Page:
Friday, August 10, 2007

Content is King II

Universal Music Group announced yesterday that it would experiment with DRM-free music sales for the next four months. The music will be available through RealNetworks, Amazon, and Wal-Mart. This announcement is surprising considering the music publishing group's tenacious hold on its content, but makes perfect sense as the publisher attempts to move away from Apple's iTunes stranglehold. This idea has been incubating within Universal for some time, as shown by their refusal to renew their exclusive content partnership with iTunes. This conflict over content partnering and DRM-free music underscores a highly volatile paradigm shift occurring between content creators, distributors, and consumers.

With wider distribution networks (think the Web, music/video on demand infrastructure), the value of high quality content has increased dramatically. The explosion in web mashups demonstrates the value of reliable and high-quality content. Great mashups simply cannot be created with poor data—content is king. Ultimately, the future will show that owners of high-quality content will reap outsized returns as distribution networks grow with the expansion of the web and ways to use data. The distributors of content, however, will be pressured by razor-thin profit margins, as they provide little additional value, face several competitors, and offer identical services. While the Web 2.0 revolution has created thousands of useful applications of data and social connectors, it has distracted us from the common-sense fundamental that content is king. I can't think of a greater torture than sifting through YouTube videos in search of something worthwhile. At the end of the day, he who holds the gold makes the rules, and that is the content owners.

Universal is characteristic of many companies stuck in the world of old-media and currently ignoring the distribution possibilities of the web. The company has been paralyzed by ineffective management, lack of foresight, and a hostility toward technological change. The appearance of peer-to-peer (P2P) (e.g. Napster) networks in the 1990s as a distribution model shocked the content publishing industry, as it turned their business model upside down. While P2P was seen as a threat, it represented a tremendous opportunity for content publishers. Unfortunately for them, Apple had the foresight and the technological chutzpah to engineer iTunes, a hugely successful media distribution platform which become the third largest music retailer in a short few years. Sales have been growing at around a 80% clip, with music sales topping 3 billion songs and surpassing Amazon and Target in unit sales. What's wrong with this picture? The era of retailing is over for goods which exist in the ether and are produced at a marginal cost of zero. With the web, content producers and consumers have moved closer together, wringing out inefficiencies created by distributors, retailers, and partners. The web makes communicating with your customers a personal one-on-one experience.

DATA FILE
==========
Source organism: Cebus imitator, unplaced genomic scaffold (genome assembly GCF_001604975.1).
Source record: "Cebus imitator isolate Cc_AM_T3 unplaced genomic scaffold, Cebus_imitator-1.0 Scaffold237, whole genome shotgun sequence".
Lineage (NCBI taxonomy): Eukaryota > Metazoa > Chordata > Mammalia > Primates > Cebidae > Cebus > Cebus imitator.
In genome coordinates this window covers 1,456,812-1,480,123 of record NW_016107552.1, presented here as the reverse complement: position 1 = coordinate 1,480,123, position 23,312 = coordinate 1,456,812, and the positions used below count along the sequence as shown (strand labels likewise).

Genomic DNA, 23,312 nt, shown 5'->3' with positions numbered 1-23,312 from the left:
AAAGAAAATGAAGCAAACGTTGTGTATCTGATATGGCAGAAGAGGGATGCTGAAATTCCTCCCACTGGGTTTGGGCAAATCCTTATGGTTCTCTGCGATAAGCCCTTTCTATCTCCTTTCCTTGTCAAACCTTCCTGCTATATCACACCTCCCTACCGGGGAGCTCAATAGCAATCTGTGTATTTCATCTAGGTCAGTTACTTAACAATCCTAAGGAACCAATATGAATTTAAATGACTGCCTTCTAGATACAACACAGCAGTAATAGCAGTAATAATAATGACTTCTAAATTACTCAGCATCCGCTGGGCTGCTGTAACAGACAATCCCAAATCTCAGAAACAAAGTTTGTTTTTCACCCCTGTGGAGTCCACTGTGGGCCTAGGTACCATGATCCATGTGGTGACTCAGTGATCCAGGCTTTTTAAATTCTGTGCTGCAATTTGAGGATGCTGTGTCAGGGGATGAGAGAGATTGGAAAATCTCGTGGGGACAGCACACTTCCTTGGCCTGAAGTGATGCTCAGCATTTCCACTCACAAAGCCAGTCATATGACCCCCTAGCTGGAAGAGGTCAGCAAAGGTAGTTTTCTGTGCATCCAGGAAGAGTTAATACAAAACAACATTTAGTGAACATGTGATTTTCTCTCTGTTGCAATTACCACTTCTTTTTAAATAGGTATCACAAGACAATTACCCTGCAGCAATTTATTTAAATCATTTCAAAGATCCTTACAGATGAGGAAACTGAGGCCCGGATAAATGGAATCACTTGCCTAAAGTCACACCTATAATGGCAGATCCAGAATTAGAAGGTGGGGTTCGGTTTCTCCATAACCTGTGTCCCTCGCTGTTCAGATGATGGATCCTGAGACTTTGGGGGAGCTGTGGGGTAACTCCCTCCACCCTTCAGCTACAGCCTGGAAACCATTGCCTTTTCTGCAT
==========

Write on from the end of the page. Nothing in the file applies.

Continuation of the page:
A content provider adopting the direct producer-to-consumer model will achieve results in two distinct ways. By eliminating the third party distributors, the creator collects the full retail value of sales, boosting profit margins and generating more cash for growth.

Secondly, consumers can also benefit from lower prices. This is a critical-mass market-share game, with a tremendous first-mover advantage. The ability to charge lower prices on the consumer end, while maintaining decent profit margins at the firm, allow the consumer to reap the benefits of competition. Both producers and consumers win.

Case in Point: I can't demonstrate this idea without mentioning Rupert Murdoch and his successful $5 billion bid for Dow Jones. How can NewsCorp justify paying a nearly 60% premium for Dow Jones? Great content, for which the Wall Street Journal is renowned, wasn't being maximized in terms of economic value under the Bancroft ownership. Distribution was average, and with his vertically-integrated media empire, Murdoch will control the content and distribution, eliminating unnecessary payouts to third party distributors (think of this as the despised traffic-acquisition costs that plague internet infrastructure companies such as Google and media companies such as Yahoo!). By leveraging WSJ content across all NewsCorp properties, the value of that content increases dramatically.

So what? This isn't academic banter or a mere thought-experiment. I will recommend two chief strategies for Universal to pursue to collect the golden eggs that their goose laid.

Distribution Platform. Universal needs to dethrone the iTunes hegemony and create a device-neutral web-based application to manage and distribute their content. The high cost of iPods has limited the market for portable music downloads. There are several alternative devices offered at less than half the cost, whose adoption could spur online music sales. This distribution platform could be funded by advertising or relevant product promotion in addition to content fees.

Integrated Advertising. With new consumer technologies people are increasingly able to filter out advertising on television, radio, and even on the web. By incorporating advertising into the actual product, publishing groups can establish a new revenue stream, benefiting artists and firms. This is of course product placement, but taken to a much more sophisticated level using an auction interface linking similar taste in products and artists.

Comments welcome.